SME innovation

The View From Taft
By Raymond B. Habaradas

Posted on November 24, 2011

Small and medium enterprises (SMEs), according to innovation scholars, are not necessarily less innovative than large firms. They just innovate in different ways. Both large and small innovating firms develop and combine human and technological competencies to provide goods and services that are meant to satisfy customers better than what their competitors offer. While large fast-food chains like Jollibee and McDonald’s constantly come up with new product ideas, a smaller player like Binalot, which has a more limited product range, introduced the novel idea of using banana leaves to wrap the food it serves.

The difference lies in their organizational structures, and their technological capabilities and resources. Smaller firms have certain relative strengths such as ease of communication, speed of decision making, and a higher degree of employee commitment and receptiveness to novelty. This is the reason why they often do not need the formal strategies used by larger firms to ensure communication and coordination among different units within the company. However, smaller firms usually have a specialized range of technological competencies, and undertake less systematic market research or technology monitoring. Lack of resources also limits their investments on research and development.

Government agencies mandated to promote the innovative capacities of SMEs must recognize that small firms are at varying stages of technological development. This means that they need different types of support. Our neighboring countries Malaysia and Thailand have known this for quite sometime.

In Malaysia, the Small and Medium Industry Development Corporation (SMIDEC) believes that the technological level of firms advances over time, and that they have different basic requirements or concerns at different phases of their development.

At the start-up stage, SMEs typically have low technology levels and are largely concerned with developing its workforce, securing an adequate supply of raw materials, and gaining market knowledge. When they reach the growth stage, they become more concerned about getting tax benefits, securing certifications, getting technical assistance, automating their processes, and developing their markets.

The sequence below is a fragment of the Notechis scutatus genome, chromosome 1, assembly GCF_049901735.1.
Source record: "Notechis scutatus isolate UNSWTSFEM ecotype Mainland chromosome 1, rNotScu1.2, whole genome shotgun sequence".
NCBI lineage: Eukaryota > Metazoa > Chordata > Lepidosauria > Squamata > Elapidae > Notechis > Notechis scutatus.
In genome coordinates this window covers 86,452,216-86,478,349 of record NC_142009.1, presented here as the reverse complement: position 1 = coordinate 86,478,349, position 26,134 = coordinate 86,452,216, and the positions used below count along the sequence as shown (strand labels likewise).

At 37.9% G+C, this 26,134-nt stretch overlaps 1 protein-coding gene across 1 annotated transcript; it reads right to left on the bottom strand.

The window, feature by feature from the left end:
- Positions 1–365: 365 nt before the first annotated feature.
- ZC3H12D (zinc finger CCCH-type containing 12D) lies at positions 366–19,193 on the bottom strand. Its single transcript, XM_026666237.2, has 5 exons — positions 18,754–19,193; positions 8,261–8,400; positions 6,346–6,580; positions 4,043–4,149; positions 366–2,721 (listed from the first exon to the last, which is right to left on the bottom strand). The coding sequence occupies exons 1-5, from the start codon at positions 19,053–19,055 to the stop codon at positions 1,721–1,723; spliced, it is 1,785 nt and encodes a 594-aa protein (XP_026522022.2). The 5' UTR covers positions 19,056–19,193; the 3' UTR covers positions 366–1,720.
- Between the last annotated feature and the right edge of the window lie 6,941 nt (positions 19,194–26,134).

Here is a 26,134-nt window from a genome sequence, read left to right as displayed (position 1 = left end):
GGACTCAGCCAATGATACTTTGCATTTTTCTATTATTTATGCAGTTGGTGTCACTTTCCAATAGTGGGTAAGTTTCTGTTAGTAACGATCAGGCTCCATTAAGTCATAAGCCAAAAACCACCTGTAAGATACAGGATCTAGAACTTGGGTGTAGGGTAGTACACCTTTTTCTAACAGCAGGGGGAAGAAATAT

At the expansion stage, firms naturally want to raise their production capacity and expand their market reach. Aside from enhancing their technological and management capabilities, they must also expand their distribution channels, outsource certain processes, and develop their brands. These require a large amount of money. Thus they need access to loans or venture capital.

At the maturity stage, firms have achieved a high technological level. At this point, they seek to strengthen their design capability, to promote their brand name, to further upgrade their technological capabilities, and to invest abroad.

In Thailand, policymakers have also become more cognizant of the unique requirements of SMEs. They have benefitted from the work of Thai researchers Patarapong Intarakumnerd and Thanaphol Virasa, who came up with a development staircase of a firm’s technological capability.

Firms that are on Stair 1 lack resources and don’t have the desire to monitor and assimilate external technology. They are content with utilizing the tangible technology base (e.g., plant and equipment, routine operations, and basic maintenance of facilities), and rely heavily on the suggestions of technology suppliers. Firms that are on Stair 2 can adapt applications of existing technology and could search for market opportunities. They manage the tangible technology base well, and invest in the appropriate plant and equipment. They are also able to access external knowledge (e.g., technical know-how, techniques, and information sources).

Firms that are on Stair 3 have the ability to make incremental improvements on the technology itself as well as on its applications. They understand the fit between the firm’s capabilities and market needs. They have design and engineering capabilities, are able to manage producer-user relations. Those on Stair 4 actively perform R&D, which result into significant product variants and innovations. They could manage both tangible and intangible resources (e.g., R&D facilities, codified intellectual capital, and tacit knowledge), and can access business partners with needed complementary assets and capabilities.

The central idea is that firms have different technological capabilities, and therefore, require different types of support. Thus, firms that don’t perceive the need to upgrade their technological capability (Stair 1) will not be receptive to product development assistance or to grants for design and engineering as compared to firms that fall under Stairs 3 and 4. Other types of intervention would be more relevant to them.

Unleashing the innovation potentials of local SMEs is critical if we want to address the problems of poverty and unemployment in our country. It doesn’t hurt to learn from the experiences of our more successful neighbors.

Raymund B. Habaradas is an assistant professor at the Management and Organization Department of De La Salle University. He teaches Organization Theory, Organizatonal Behavior, and Management Research. He welcomes comments and questions at rbhabaradas@yahoo.com.

The views expressed above are the author’s and do not necessarily reflect the official position of DLSU, its faculty, and its administrators.